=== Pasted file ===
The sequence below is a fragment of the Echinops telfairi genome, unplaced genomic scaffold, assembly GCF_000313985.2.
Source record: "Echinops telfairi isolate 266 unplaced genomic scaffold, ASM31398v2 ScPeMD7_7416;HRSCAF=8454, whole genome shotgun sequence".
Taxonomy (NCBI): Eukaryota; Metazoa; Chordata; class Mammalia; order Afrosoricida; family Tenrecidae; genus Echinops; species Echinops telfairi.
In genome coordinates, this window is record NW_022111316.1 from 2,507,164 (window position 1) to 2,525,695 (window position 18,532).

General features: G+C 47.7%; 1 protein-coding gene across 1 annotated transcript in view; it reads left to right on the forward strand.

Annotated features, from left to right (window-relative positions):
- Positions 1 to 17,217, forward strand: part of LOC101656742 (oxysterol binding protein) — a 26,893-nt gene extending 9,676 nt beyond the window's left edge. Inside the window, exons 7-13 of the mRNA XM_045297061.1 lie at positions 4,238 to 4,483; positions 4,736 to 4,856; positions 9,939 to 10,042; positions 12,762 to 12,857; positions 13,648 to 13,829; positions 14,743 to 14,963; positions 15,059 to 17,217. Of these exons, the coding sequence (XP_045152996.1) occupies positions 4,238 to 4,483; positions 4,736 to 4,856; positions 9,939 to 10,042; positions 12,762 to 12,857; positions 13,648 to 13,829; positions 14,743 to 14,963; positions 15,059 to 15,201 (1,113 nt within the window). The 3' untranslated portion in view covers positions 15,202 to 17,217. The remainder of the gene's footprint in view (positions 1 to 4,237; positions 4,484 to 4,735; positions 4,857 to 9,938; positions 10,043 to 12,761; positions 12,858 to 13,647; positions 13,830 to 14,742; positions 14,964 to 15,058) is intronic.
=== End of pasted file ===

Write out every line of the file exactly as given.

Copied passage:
The sequence below is a fragment of the Echinops telfairi genome, unplaced genomic scaffold, assembly GCF_000313985.2.
Source record: "Echinops telfairi isolate 266 unplaced genomic scaffold, ASM31398v2 ScPeMD7_7416;HRSCAF=8454, whole genome shotgun sequence".
Taxonomy (NCBI): Eukaryota; Metazoa; Chordata; class Mammalia; order Afrosoricida; family Tenrecidae; genus Echinops; species Echinops telfairi.
In genome coordinates, this window is record NW_022111316.1 from 2,507,164 (window position 1) to 2,525,695 (window position 18,532).

General features: G+C 47.7%; 1 protein-coding gene across 1 annotated transcript in view; it reads left to right on the forward strand.

Annotated features, from left to right (window-relative positions):
- Positions 1 to 17,217, forward strand: part of LOC101656742 (oxysterol binding protein) — a 26,893-nt gene extending 9,676 nt beyond the window's left edge. Inside the window, exons 7-13 of the mRNA XM_045297061.1 lie at positions 4,238 to 4,483; positions 4,736 to 4,856; positions 9,939 to 10,042; positions 12,762 to 12,857; positions 13,648 to 13,829; positions 14,743 to 14,963; positions 15,059 to 17,217. Of these exons, the coding sequence (XP_045152996.1) occupies positions 4,238 to 4,483; positions 4,736 to 4,856; positions 9,939 to 10,042; positions 12,762 to 12,857; positions 13,648 to 13,829; positions 14,743 to 14,963; positions 15,059 to 15,201 (1,113 nt within the window). The 3' untranslated portion in view covers positions 15,202 to 17,217. The remainder of the gene's footprint in view (positions 1 to 4,237; positions 4,484 to 4,735; positions 4,857 to 9,938; positions 10,043 to 12,761; positions 12,858 to 13,647; positions 13,830 to 14,742; positions 14,964 to 15,058) is intronic.